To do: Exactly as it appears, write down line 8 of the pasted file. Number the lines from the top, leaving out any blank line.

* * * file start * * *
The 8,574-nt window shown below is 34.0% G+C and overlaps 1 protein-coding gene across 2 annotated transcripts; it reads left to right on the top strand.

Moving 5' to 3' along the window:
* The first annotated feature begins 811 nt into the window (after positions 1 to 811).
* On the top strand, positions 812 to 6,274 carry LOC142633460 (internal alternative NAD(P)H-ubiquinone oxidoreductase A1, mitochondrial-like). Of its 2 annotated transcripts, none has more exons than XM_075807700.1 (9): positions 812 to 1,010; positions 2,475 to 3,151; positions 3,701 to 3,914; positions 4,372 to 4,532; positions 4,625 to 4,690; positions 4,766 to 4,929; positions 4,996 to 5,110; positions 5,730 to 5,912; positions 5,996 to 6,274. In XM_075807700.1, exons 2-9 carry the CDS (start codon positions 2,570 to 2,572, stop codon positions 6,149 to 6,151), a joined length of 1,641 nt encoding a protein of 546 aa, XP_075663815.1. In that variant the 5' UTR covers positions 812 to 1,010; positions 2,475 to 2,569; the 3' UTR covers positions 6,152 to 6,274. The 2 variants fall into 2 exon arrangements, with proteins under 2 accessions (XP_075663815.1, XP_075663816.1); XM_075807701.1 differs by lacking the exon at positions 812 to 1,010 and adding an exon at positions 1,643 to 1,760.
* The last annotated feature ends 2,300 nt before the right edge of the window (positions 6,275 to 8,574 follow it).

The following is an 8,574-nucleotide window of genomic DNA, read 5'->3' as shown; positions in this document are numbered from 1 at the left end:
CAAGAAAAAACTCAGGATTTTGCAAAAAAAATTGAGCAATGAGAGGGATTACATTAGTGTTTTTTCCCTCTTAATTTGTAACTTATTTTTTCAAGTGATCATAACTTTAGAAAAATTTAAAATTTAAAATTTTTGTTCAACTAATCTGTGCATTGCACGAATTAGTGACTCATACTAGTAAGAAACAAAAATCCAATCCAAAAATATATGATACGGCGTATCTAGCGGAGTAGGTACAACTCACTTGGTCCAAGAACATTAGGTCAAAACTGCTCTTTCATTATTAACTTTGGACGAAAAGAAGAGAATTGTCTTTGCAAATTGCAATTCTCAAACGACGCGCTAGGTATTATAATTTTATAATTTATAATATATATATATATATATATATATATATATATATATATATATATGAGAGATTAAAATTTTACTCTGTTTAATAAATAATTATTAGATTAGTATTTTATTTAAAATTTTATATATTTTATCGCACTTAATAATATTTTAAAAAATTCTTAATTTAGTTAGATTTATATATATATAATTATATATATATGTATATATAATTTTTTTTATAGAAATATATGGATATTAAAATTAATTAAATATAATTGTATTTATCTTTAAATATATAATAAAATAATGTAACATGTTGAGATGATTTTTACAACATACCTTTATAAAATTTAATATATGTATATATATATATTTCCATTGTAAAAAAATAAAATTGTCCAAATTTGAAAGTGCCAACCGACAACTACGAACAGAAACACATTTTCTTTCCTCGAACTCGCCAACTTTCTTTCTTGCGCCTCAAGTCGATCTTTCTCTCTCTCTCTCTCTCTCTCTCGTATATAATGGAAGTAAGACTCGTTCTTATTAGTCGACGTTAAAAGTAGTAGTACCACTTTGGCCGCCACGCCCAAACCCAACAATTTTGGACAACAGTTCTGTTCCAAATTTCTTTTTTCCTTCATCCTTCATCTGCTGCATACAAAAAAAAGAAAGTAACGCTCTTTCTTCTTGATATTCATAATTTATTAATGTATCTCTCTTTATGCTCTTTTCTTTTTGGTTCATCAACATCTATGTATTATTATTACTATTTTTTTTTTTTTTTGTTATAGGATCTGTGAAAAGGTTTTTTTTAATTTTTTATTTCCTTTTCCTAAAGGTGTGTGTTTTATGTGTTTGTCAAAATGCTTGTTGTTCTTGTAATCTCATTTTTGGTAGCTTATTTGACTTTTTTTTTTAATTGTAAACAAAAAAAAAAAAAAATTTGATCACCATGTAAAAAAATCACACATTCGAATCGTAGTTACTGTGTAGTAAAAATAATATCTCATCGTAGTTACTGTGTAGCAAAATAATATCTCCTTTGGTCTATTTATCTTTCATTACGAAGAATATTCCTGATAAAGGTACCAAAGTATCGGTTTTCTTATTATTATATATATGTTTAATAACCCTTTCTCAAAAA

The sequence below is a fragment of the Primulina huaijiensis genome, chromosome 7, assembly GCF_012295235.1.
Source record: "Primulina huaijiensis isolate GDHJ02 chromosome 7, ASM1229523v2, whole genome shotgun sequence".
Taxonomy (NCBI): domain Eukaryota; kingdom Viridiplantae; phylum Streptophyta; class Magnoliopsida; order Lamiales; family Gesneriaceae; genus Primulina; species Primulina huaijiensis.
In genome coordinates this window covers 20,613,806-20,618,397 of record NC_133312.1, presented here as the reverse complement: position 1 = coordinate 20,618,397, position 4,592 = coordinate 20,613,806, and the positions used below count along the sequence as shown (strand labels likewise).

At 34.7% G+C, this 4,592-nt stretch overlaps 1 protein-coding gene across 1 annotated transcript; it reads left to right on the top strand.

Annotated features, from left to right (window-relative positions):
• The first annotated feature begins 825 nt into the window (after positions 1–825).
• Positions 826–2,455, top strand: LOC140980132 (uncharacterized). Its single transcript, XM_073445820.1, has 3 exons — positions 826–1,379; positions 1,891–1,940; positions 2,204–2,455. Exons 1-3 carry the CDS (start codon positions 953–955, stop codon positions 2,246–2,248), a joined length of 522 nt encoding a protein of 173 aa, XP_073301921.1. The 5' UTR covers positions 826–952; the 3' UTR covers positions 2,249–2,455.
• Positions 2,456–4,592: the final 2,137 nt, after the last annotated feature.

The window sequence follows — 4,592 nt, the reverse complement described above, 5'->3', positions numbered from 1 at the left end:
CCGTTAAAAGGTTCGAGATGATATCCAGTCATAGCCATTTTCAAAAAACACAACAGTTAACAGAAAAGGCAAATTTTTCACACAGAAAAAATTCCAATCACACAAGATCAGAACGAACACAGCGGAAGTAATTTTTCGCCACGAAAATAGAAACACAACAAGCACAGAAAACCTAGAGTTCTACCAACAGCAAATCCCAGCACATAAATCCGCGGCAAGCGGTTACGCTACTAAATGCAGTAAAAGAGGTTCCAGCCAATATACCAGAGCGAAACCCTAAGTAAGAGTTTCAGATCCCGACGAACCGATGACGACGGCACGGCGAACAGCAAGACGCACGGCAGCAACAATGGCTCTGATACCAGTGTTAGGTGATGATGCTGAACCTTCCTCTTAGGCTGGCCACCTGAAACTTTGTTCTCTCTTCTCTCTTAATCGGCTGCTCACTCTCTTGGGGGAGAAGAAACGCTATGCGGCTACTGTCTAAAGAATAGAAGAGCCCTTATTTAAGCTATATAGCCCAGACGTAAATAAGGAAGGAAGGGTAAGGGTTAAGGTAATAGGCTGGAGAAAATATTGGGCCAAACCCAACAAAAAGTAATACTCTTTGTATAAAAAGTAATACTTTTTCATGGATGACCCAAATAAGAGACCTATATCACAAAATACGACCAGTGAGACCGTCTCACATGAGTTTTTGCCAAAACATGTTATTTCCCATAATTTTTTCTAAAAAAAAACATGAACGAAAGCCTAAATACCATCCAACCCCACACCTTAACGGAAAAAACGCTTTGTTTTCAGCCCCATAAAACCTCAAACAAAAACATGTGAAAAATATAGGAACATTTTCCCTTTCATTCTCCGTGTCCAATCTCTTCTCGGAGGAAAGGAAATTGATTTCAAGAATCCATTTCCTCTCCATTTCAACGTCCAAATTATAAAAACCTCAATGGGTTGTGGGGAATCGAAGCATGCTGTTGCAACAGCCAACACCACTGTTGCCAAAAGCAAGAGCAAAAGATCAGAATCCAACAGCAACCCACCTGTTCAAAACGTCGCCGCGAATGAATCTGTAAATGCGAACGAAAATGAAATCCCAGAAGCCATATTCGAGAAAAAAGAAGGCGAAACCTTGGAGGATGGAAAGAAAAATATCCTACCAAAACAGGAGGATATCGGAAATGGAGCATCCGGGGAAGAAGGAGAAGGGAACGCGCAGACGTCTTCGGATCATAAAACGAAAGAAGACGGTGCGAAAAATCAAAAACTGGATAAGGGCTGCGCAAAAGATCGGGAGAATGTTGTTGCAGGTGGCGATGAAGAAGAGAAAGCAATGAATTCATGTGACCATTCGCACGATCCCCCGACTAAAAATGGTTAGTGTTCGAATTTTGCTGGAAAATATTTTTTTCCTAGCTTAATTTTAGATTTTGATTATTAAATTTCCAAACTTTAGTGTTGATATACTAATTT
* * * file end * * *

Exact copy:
The sequence below is a fragment of the Primulina huaijiensis genome, chromosome 7, assembly GCF_012295235.1.